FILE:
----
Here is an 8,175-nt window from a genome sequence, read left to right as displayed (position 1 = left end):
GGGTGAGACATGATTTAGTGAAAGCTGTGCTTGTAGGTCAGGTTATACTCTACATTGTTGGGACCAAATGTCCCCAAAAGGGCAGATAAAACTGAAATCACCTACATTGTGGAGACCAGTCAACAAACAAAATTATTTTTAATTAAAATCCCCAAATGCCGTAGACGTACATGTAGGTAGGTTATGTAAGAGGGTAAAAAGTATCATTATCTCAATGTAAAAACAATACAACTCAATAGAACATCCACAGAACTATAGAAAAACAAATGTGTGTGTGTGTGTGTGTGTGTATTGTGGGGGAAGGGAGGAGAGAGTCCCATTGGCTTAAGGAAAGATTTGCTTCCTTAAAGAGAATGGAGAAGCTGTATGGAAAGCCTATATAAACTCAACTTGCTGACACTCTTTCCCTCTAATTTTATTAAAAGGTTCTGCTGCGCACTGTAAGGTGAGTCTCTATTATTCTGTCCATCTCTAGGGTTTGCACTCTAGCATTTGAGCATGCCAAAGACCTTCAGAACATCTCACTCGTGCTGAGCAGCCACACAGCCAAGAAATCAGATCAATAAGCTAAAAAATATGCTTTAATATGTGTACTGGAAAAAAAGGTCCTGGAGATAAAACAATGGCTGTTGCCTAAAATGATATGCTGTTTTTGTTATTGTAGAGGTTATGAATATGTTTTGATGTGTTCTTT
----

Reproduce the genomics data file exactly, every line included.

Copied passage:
Here is an 8,175-nt window from a genome sequence, read left to right as displayed (position 1 = left end):
GGGTGAGACATGATTTAGTGAAAGCTGTGCTTGTAGGTCAGGTTATACTCTACATTGTTGGGACCAAATGTCCCCAAAAGGGCAGATAAAACTGAAATCACCTACATTGTGGAGACCAGTCAACAAACAAAATTATTTTTAATTAAAATCCCCAAATGCCGTAGACGTACATGTAGGTAGGTTATGTAAGAGGGTAAAAAGTATCATTATCTCAATGTAAAAACAATACAACTCAATAGAACATCCACAGAACTATAGAAAAACAAATGTGTGTGTGTGTGTGTGTGTGTATTGTGGGGGAAGGGAGGAGAGAGTCCCATTGGCTTAAGGAAAGATTTGCTTCCTTAAAGAGAATGGAGAAGCTGTATGGAAAGCCTATATAAACTCAACTTGCTGACACTCTTTCCCTCTAATTTTATTAAAAGGTTCTGCTGCGCACTGTAAGGTGAGTCTCTATTATTCTGTCCATCTCTAGGGTTTGCACTCTAGCATTTGAGCATGCCAAAGACCTTCAGAACATCTCACTCGTGCTGAGCAGCCACACAGCCAAGAAATCAGATCAATAAGCTAAAAAATATGCTTTAATATGTGTACTGGAAAAAAAGGTCCTGGAGATAAAACAATGGCTGTTGCCTAAAATGATATGCTGTTTTTGTTATTGTAGAGGTTATGAATATGTTTTGATGTGTTCTTT